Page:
In the age of trends like selfies and social networking that are a rage among the youth, words like "genius" and "classics" are being used so rampantly and easily that the real meaning of classics has been lost, veteran actor-filmmaker Amol Palekar said here Thursday.
The "Chitchor" and "Gol Maal" actor said the meaning of classics needs to be reassessed in the current scenario.
"We tend to have lost the real meaning of classics. We use these words so rampantly and so easily. Let us not use these terms so very easily because we really want to re-check, re-assess and understand the meaning, see if the meaning applies to it today," Palekar said at a discussion during the ongoing 20th Kolkata International Film Fest.
Palekar is a member of the jury at the KIFF for the competitive segment on films by women directors.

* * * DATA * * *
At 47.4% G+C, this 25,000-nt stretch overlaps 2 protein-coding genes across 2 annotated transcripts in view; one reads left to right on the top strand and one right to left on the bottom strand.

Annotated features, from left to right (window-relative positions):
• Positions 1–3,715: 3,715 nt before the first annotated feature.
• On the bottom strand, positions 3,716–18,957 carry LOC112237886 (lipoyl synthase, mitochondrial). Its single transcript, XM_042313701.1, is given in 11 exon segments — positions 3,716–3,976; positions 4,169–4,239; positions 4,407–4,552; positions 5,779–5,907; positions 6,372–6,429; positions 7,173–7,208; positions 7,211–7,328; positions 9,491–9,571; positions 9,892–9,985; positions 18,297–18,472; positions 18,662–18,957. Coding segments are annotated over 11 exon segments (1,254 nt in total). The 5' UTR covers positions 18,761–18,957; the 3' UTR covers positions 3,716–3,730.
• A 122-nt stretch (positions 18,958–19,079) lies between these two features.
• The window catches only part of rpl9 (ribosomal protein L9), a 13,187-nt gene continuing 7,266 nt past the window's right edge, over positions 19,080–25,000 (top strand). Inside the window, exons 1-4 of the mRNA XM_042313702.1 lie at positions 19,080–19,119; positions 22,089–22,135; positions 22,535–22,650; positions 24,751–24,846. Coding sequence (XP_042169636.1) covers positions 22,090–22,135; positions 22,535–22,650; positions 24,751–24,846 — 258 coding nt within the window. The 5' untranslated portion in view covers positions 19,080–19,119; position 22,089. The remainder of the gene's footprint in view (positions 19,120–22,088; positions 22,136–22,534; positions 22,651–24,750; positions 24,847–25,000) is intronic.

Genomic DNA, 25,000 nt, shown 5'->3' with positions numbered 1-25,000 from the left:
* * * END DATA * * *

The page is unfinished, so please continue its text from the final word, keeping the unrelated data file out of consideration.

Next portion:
Debating on what defines a classic, Palekar said one must consider the ways of expression used by youngsters.
As examples, he cited selfies as being "contrary to the whole process of creativity" as these forms of expressions mostly revolve around one person.
"As I am trying to understand the language, the idiom today...selfies etc., I find it is more or less about 'my dialogue with myself'. I am not at all trying to communicate with the third entity called audience. It is basically 'I am very happy talking about myself'."
"This is contrary to the whole process of creativity that we understood. I am not saying that as a criticism," pointed out Palekar.
According to the "Paheli" maker, people usually jump to Shakespeare and Charlie Chaplin when talking about classics. This stops the process of analysing what makes a classic relevant in modern times.
"How do we define a classic? The moment we talk of classics, in literature we jump to Shakespeare, in cinema we jump to Charlie Chaplin. These were geniuses."
"The disadvantage in doing that is, instead of checking the content or what really makes a classic and a classic that is relevant today, and trying to analyse that... we have risked stopping the discussion or stopping the process of re-checking," Palekar explained.